ON the morrow, which was a Thursday, a tragic circumstance occurred at a short distance from St. Malo, near the peak of the "Decolle," a spot where the cliff is high and the sea deep.
A line of rocks in the form of the top of a lance, and connecting themselves with the land by a narrow isthmus, stretch out there into the water, ending abruptly with a large peak-shaped breaker. Nothing is commoner in the architecture of the sea. In attempting to reach the plateau of the peaked rock from the shore it was necessary to follow an inclined plane, the ascent of which was here and there somewhat steep.
It was upon a plateau of this kind, towards four o'clock in the afternoon, that a man was standing, enveloped in a large military cape, and armed; a fact easy to be perceived from certain straight and angular folds in his mantle. The summit on which this man was resting was a rather extensive platform, dotted with large masses of rock, like enormous paving-stones, leaving between them narrow passages. This platform, on which a kind of thick, short grass grew here and there, came to an end on the seaside in an open space, leading to a perpendicular escarpment. The escarpment, rising about sixty feet above the level of the sea, seemed cut down by the aid of a plumb-line. Its left angle, however, was broken away, and formed one of those natural staircases common to granite cliffs worn by the sea, the steps of which are somewhat inconvenient, requiring sometimes the strides of a giant or the leaps of an acrobat. These stages of rock descended perpendicularly to the sea, where they were lost. It was a breakneck place. However, in case of absolute necessity, a man might succeed in embarking there, under the very wall of the cliff.
A breeze was sweeping the sea. The man wrapped in his cape and standing firm, with his left hand grasping his right shoulder, closed one eye, and applied the other to a telescope. He seemed absorbed in anxious scrutiny. He had approached the edge of the escarpment, and stood there motionless, his gaze immovably fixed on the horizon. The tide was high; the waves were beating below against the foot of the cliffs.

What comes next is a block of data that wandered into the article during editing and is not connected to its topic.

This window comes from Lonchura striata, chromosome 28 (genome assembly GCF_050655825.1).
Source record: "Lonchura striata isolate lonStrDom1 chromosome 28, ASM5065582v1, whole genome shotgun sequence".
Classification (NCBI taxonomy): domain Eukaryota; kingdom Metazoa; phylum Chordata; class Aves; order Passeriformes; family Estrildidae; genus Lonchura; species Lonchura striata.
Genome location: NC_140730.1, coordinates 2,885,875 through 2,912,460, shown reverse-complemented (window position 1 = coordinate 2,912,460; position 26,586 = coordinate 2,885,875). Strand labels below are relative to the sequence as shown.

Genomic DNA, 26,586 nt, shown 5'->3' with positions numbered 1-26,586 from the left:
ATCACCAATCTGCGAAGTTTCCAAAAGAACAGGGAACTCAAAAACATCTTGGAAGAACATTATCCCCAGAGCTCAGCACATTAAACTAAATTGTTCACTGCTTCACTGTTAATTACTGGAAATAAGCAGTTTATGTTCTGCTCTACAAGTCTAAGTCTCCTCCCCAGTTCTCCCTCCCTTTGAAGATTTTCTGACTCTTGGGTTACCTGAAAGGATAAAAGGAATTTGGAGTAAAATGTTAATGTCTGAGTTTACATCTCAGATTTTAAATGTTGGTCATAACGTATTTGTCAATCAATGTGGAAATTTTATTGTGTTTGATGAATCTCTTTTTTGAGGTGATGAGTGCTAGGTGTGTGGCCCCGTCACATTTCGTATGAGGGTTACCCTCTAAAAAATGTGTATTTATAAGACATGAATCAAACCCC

The object which the stranger was observing was a vessel in the offing, and which was manoeuvring in a strange manner. The vessel, which had hardly left the port of St Malo an hour, had stopped behind the Banquetiers. It had not cast anchor, perhaps because the bottom would only have permitted it to bear to leeward on the edge of the cable, and because the ship would have strained on her anchor under the cutwater. Her captain had contented himself with lying-to.
The stranger, who was a coast-guardman, as was apparent from his uniform cape, watched all the movements of the three-master, and seemed to note them mentally. The vessel was lying-to, a little off the wind, which was indicated by the backing of the small topsail and the bellying of the main topsail. She had squared the mizzen, and set the topmast as close as possible, and in such a manner as to work the sails against each other, and to make little way either on or off shore. Her captain evidently did not care to expose his vessel much to the wind, for he had only braced up the small mizzen topsail. In this way, coming crossway on, he did not drift at the utmost more than half a league an hour.
It was still broad daylight, particularly on the open sea, and on the heights of the cliff. The shores below were becoming dark.
The coast-guardman, still engaged in his duty, and carefully scanning the offing, had not thought of observing the rocks at his side and at his feet. He turned his back towards the difficult sort of causeway which formed the communication between his resting-place and the shore. He did not, therefore, remark that something was moving in that direction. Behind a fragment of rock, among the steps of that causeway, something like the figure of a man had been concealed, according to all appearances, since the arrival of the coast-guardman. From time to time a head issued from the shadow behind the rock, looked up, and watched the watcher. The head, surmounted by a wide-brimmed American hat, was that of the Quaker-looking man, who, ten days before, was talking among the stones of the Petit-Bey to Captain Zuela.
Suddenly the curiosity of the coast-guardman seemed to be still more strongly awakened. He polished this glass of his telescope quickly with his sleeve, and brought it to bear closely upon the three-master.
A little black spot seemed to detach itself from her side.